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"Oppenheimer" Review

 Well, this was unexpected. Somehow after 13 years and four increasingly appallingly bad movies which had me repeatedly calling for the revocation of his filmmaking privileges, Christopher Nolan has finally made a movie that isn't absolute garbage.

His six films from 2000-2010 starting with Memento and ending with Inception were all very good to excellent (scores: 7-10), but starting with 2012's The Dark Knight Reloaded (as I will never stop calling it) thru 2020's Tenet (which got to hide its failure behind the Hot Fad Plague) have been one misbegotten self-absorbed steaming piles of manure after another (score: 2-4). He believed his hype from legions of fawning fans who have placed him in the same area as Martin Scorsese where they believe that because he made great movies in the past, that means everything he makes now is also great.

So it was with zero enthusiasm where I sat down for three hours of Nolan called Oppenheimer. I had skipped the whole "Barbenheimer" silliness last year and couldn't believe a long biopic about the Father of the Atomic Bomb would gross nearly one billion dollars with the general public who probably would've skipped it if not for the magic Nolan name. (But people think Train rocks, so...)

But at the conclusion I was pleasantly surprised that I didn't want to beat anyone up for liking this, but quickly realized that what Nolan had done was somehow fill three hours with almost no content, obscuring it with flashy filmmaking and a manic score by Ludwig Göransson which keeps the viewer hyped and awake and feeling they're watching something meaningful. So, yay?

 Cillian Murphy stars as J. Robert Oppenheimer and in a return to Nolan's self-indulgent gimmick from Dunkirk the story is told via two interlaced timelines: one in color titled Fission, covering Oppie's life beginning as a graduate student at the University of Cambridge through the development of the A-bomb at Los Alamos in the context of a star chamber proceeding considering whether he should retain his security clearance in 1954; the other in black & white titled Fusion, which covers the Senate confirmation hearing of Lewis Strauss (Robert Downey, Jr.) in 1959 and how he waged a vendetta against Oppenheimer over slights, petty and imagined. (Of course the later chronological scenes are in B&W because Nolan.)

 Along the way we're treated to a whirlwind of familiar names (if you're a nuclear science nerd like I was as a yoot) and faces as a legion of famous actors flow by so swiftly you don't really catch names, just roles. There's Florence Pugh as Jean, a Communist mistress of Oppie's (and features in the first sex scenes of Nolan's entire career) who he still sees after marrying Emily Blunt's Kitty and starting a family. Matt Damon as the general in charge of Manhattan Project; Josh Hartnett as Op's best friend who invented the cyclotron; Rami Malek, Benny Safdie, Kenneth Branagh, David Krumholtz as scientists; Tom Conto as Albert Einstein. Casey Affleck, Dane DeHaan are military men; Jason Clarke, Tony Goldwyn, Matthew Modine, David Dastmalchian, Alden Ehrenreich and more are lawyers and politicos. Hey, it's Gary Oldman under a ton of makeup playing Harry S. Truman! A cast of many!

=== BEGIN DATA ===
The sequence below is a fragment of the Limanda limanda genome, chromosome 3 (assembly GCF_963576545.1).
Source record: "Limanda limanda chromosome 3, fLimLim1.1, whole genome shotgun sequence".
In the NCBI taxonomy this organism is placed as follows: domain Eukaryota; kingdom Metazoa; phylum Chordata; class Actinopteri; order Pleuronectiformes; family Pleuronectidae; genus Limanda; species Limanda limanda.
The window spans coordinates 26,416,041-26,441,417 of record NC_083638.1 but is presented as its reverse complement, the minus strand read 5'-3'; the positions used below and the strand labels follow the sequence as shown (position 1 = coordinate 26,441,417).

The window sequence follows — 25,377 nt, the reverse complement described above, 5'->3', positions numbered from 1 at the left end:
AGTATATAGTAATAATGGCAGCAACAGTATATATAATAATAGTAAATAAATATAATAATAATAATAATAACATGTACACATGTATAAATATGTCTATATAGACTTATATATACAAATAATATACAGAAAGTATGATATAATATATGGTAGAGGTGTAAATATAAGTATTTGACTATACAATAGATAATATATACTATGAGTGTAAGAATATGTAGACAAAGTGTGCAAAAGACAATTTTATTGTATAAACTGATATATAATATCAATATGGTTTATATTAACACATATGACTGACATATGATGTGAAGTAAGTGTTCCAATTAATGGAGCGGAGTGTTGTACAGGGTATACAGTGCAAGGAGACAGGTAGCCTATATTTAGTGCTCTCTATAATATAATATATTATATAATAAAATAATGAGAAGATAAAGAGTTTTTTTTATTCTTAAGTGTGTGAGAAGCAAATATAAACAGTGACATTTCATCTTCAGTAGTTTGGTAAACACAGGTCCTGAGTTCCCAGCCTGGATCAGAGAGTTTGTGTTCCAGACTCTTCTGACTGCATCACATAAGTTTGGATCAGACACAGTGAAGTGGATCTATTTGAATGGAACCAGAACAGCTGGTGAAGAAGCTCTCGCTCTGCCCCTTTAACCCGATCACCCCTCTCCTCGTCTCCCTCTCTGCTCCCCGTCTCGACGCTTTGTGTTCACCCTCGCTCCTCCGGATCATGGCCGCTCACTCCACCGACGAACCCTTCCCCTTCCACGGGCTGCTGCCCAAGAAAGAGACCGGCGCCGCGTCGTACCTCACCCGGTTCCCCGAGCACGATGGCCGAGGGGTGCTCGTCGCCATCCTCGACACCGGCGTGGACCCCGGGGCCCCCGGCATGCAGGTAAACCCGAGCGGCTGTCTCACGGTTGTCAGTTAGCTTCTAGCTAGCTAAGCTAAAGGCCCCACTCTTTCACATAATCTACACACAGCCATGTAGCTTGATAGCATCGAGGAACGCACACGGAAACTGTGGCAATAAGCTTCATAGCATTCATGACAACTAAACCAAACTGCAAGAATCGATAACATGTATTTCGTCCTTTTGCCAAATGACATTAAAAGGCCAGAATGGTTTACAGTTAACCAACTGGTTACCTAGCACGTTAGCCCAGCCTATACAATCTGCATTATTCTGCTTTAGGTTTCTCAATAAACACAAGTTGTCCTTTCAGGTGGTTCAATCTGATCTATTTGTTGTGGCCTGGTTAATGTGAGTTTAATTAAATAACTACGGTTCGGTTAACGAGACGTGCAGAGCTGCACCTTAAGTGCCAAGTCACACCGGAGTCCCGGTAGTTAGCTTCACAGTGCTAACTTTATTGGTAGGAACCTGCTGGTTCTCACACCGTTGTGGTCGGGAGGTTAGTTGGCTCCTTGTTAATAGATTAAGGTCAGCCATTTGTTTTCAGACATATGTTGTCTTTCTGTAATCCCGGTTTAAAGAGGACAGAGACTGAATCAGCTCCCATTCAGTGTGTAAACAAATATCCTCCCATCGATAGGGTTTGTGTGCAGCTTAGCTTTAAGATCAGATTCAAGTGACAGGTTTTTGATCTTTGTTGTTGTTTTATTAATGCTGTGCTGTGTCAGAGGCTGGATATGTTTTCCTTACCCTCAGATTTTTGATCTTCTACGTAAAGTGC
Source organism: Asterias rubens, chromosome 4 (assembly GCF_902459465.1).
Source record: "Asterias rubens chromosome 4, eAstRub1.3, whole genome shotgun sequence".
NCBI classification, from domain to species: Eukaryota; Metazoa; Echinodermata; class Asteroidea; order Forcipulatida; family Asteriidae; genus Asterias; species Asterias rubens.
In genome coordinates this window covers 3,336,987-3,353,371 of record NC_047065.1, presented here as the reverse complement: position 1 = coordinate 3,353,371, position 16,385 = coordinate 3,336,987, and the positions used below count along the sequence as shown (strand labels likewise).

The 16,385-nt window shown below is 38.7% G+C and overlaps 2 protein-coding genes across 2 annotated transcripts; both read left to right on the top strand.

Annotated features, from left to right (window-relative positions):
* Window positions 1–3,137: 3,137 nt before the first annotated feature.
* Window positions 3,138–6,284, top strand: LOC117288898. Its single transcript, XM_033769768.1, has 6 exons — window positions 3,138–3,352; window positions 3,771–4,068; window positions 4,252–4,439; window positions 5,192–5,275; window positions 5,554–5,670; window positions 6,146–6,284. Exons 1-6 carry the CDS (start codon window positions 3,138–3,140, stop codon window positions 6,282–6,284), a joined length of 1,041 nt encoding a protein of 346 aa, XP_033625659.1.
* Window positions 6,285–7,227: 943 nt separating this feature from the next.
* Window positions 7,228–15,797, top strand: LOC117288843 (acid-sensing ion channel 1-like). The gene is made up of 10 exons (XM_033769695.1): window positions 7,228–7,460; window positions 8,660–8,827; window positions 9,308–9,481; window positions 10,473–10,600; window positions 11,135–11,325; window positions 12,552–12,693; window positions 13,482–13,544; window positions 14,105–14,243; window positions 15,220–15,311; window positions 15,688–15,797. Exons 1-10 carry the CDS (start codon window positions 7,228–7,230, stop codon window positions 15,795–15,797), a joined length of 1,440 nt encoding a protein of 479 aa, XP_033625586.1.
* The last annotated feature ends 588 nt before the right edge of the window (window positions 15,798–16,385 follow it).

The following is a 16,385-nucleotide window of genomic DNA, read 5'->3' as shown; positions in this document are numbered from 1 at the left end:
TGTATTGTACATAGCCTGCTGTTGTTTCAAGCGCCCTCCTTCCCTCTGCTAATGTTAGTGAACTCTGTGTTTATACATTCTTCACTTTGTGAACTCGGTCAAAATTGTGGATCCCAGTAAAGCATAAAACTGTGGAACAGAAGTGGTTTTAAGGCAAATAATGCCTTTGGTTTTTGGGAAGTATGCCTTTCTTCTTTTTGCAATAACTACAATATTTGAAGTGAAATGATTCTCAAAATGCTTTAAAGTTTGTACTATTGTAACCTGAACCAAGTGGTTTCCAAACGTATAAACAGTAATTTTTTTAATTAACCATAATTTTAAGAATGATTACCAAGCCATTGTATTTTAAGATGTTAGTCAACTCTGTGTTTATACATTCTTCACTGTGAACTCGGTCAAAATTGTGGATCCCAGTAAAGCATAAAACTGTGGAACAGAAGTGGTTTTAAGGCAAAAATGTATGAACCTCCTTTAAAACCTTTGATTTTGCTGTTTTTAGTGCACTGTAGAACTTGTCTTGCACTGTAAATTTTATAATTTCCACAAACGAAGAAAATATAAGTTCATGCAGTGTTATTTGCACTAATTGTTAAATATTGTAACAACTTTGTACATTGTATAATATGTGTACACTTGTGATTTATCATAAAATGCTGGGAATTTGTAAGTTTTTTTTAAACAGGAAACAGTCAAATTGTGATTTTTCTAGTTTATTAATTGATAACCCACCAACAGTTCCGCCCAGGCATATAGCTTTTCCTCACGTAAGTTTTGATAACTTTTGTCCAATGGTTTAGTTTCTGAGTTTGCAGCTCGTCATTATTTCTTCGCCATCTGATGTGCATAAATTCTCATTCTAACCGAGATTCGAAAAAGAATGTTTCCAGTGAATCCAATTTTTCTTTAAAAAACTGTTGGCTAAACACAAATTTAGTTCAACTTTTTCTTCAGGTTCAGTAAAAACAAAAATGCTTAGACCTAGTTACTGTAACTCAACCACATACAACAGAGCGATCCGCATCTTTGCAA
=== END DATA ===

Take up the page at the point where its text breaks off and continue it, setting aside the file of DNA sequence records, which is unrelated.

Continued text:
With so many people and places and events all jumbled together, the viewer is always scrambling to keep things straight and figure out what the connections are. While not utilizing the stock linear biopic template may've been an attempt to freshen the formula, the way Nolan jumps back and forth in order to hide the thin excuse motivating what Oppenheimer is subjected to until deep into its third hour results in an immediate feeling that you've witnessed something sprawling and epic, but the next day realizing nothing stuck with you because there was little substance there.

Here's what I recall about Oppenheimer: Hat, haunted stare, ummm, smart...that's about it. We don't get any feeling for his relationship with Kitty (a nominated Blunt, mostly for a couple of simmering scenes, but not much else) and why Janet was so important. We get a better sense of the rivalries and disputes between the founders of the Atomic Age and some of the moral qualms about the practical applications of their theoretical research. While there may be an intellectual kick to developing a bomb that could set off a chain reaction that would set the Earth's atmosphere on fire, killing everything on the planet, there is that whole ENDING THE WORLD side effect if someone used this invention.

Because quantum theory is so complicated to understand for non-Big Brain folks, Nolan attempts to present an impressionistic picture of the unimaginable (like the ridiculous 4D Magic Bookcase inside the black hole at the end of Interstellar), so he throws random whirring glowing things and macro photography left over from a Pink Floyd planetarium show and shots of Op tossing glasses into the corner of the room watching them shatter as if divining the Secrets of the Universe in the shards. I hated A Beautiful Mind and sold the DVD immediately after watching it (which is the ultimate rejection considering how much bad stuff I keep), but the way Ron Howard visualized game theory and how John Nash viewed the world explained the arcane concept where Nolan doesn't even try, preferring to flash some lights and crank the score volume.

And speaking of flashing lights, much was made of Nolan's proclamation that he wouldn't use any CGI VFX to recreate the Trinity bomb test. The obvious joke was that he was going to set off an actual atomic bomb, but the absolutely underwhelming depiction of this explosion makes one wish he had done so as this explosion which they weren't 100% certain wouldn't set the atmosphere on fire is nothing more than a big gasoline explosion which looks nothing like an atomic bomb mushroom cloud. THE moment of the whole story is a damp squib.